As you roam the hills of Hawkins you’ll come to realize that ST3’s soundtrack only has one song, or at least that’s what it feels like. You’ll hear this synth-y, creepy, eerie sort of theme over and over again. There’s other background music yes, but it seems like this single theme that sounds like some sort of industrial electronica will constantly play over and over again when you aren’t fighting a boss or watching a cutscene. It really starts to drone after the second or third hour in and only stales the experience.


Areas are sprawling and way bigger than they need to be. You’ll wander aimlessly through long corridors and impossibly big rooms that put the TARDIS to shame only to open a door and be immediately greeted by enemies rushing towards you, it’s easier to stand in the doorway and tank the damage while spamming attacks than it is to formulate a strategy since the rooms all suffer from a lack of quality rather than a lack of quantity. Despite the miles of flower shops and storage rooms, there isn’t much to do around the game aside from crushing boxes for pittances of cash and the occasional crafting component.

All things considered, Stranger Things 3: The Video Game is a lot like a licensed game from the ’80s. You liked the movie or show, you want to play the game. You want the game to be as good as the media property, but it’s not. It’s just a licensing mess that was created as a piece of merchandise as opposed to an enjoyable experience. The company that made it knew that as long as it looked good it would sell and once everyone realized that it wasn’t really fun, it was too late to return. So now you’re stuck with a mediocre licensed title and a wallet too empty to go to the arcade with, and you settle. You settle for stale fighting mechanics, crusty music, watching your characters repeat verbatim lines from the movie. It’s playable yeah, enjoyable in parts rarely, but for the most part, you just feel burned.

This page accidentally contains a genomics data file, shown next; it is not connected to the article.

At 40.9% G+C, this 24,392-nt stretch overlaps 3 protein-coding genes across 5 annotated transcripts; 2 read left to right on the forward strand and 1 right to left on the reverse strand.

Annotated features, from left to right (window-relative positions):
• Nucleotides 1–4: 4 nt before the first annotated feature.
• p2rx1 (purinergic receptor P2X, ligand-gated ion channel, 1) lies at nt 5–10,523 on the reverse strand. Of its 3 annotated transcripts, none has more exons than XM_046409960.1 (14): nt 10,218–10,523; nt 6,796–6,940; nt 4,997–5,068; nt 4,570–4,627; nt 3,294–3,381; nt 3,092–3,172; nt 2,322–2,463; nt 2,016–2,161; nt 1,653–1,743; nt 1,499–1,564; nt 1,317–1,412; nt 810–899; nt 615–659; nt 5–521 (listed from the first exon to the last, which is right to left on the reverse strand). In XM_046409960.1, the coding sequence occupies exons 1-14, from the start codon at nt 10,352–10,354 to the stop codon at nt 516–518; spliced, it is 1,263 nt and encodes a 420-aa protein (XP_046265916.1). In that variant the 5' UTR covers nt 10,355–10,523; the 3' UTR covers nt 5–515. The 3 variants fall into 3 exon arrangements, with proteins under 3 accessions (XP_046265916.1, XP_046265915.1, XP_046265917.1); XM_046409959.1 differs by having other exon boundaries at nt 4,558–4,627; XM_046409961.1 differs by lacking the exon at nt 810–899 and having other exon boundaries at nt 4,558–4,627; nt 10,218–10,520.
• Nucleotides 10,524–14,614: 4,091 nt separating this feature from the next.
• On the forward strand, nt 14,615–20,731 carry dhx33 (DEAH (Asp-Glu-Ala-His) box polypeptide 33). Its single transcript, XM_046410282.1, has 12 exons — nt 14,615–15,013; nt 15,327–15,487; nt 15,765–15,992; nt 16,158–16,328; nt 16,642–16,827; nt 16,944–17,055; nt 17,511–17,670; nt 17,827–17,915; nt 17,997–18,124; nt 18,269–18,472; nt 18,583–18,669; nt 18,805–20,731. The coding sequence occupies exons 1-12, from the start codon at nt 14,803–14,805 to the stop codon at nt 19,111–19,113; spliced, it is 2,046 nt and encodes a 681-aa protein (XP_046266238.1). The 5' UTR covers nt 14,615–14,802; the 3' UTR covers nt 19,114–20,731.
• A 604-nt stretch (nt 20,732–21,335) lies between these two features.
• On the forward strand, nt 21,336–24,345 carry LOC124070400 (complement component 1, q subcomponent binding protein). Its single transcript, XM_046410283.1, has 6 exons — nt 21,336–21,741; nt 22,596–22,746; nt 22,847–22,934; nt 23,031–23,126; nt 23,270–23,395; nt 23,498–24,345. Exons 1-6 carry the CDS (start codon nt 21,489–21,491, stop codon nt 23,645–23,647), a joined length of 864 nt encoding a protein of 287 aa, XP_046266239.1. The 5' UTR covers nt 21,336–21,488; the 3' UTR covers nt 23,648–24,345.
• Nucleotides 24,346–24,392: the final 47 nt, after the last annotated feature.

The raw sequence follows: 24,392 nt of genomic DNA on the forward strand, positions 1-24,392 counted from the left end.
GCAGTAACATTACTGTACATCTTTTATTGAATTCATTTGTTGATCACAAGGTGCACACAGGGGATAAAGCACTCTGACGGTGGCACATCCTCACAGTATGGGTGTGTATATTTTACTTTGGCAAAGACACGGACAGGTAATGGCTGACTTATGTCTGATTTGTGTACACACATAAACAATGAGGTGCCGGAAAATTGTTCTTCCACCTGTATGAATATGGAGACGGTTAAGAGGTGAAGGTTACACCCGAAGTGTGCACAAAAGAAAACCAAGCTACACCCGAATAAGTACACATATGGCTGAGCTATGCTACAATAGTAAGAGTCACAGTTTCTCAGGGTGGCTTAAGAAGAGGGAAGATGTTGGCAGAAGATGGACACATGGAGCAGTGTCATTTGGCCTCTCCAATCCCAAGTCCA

The Verdict: Flawed

Stranger Things 3: The Video Game is a lot like cereal from the ’80s. It’s old and stale and surpassed by more modern offerings. While it draws upon influences of games long past, it ultimately fails to incorporate more recent innovations in it’s genre.

See About Us to learn how we score

Mike Juray
Written by
Wednesday, 04 September 2019 05:44
Published in Adventure



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Mike was first on the scene with a SNES and kept up-to-date on the hottest games thanks to his older brother’s shared love of all things video games. He loves staying in on rainy days with classic horror games like Silent Hill or Clocktower, but has experience across the the gamut of genres, from racing-sim to rhythm-action. He is always looking for new and different experiences, both in gaming and real life. His go-to genre is platforming, but he also enjoys a good FPS or puzzler. When he’s not holding a controller, he enjoys sushi, fluffy dogs, cold lemonades, and urbexing.